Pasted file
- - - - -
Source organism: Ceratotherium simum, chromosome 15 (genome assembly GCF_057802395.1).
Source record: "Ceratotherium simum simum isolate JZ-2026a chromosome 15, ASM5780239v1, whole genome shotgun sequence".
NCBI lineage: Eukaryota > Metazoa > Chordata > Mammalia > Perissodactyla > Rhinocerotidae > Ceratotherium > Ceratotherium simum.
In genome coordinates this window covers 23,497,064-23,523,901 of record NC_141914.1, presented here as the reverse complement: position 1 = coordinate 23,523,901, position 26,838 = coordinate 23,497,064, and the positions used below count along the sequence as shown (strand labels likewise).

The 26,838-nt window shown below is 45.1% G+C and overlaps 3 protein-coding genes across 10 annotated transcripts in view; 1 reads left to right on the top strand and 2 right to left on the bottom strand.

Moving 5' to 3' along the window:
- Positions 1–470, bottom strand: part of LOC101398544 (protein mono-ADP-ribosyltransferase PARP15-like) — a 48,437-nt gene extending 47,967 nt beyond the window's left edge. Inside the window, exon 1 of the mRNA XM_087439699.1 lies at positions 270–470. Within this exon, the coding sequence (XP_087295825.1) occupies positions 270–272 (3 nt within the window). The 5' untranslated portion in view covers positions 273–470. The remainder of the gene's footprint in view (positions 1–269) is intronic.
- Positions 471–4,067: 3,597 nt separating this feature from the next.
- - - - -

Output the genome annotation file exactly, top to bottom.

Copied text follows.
Source organism: Ceratotherium simum, chromosome 15 (genome assembly GCF_057802395.1).
Source record: "Ceratotherium simum simum isolate JZ-2026a chromosome 15, ASM5780239v1, whole genome shotgun sequence".
NCBI lineage: Eukaryota > Metazoa > Chordata > Mammalia > Perissodactyla > Rhinocerotidae > Ceratotherium > Ceratotherium simum.
In genome coordinates this window covers 23,497,064-23,523,901 of record NC_141914.1, presented here as the reverse complement: position 1 = coordinate 23,523,901, position 26,838 = coordinate 23,497,064, and the positions used below count along the sequence as shown (strand labels likewise).

The 26,838-nt window shown below is 45.1% G+C and overlaps 3 protein-coding genes across 10 annotated transcripts in view; 1 reads left to right on the top strand and 2 right to left on the bottom strand.

Moving 5' to 3' along the window:
- Positions 1–470, bottom strand: part of LOC101398544 (protein mono-ADP-ribosyltransferase PARP15-like) — a 48,437-nt gene extending 47,967 nt beyond the window's left edge. Inside the window, exon 1 of the mRNA XM_087439699.1 lies at positions 270–470. Within this exon, the coding sequence (XP_087295825.1) occupies positions 270–272 (3 nt within the window). The 5' untranslated portion in view covers positions 273–470. The remainder of the gene's footprint in view (positions 1–269) is intronic.
- Positions 471–4,067: 3,597 nt separating this feature from the next.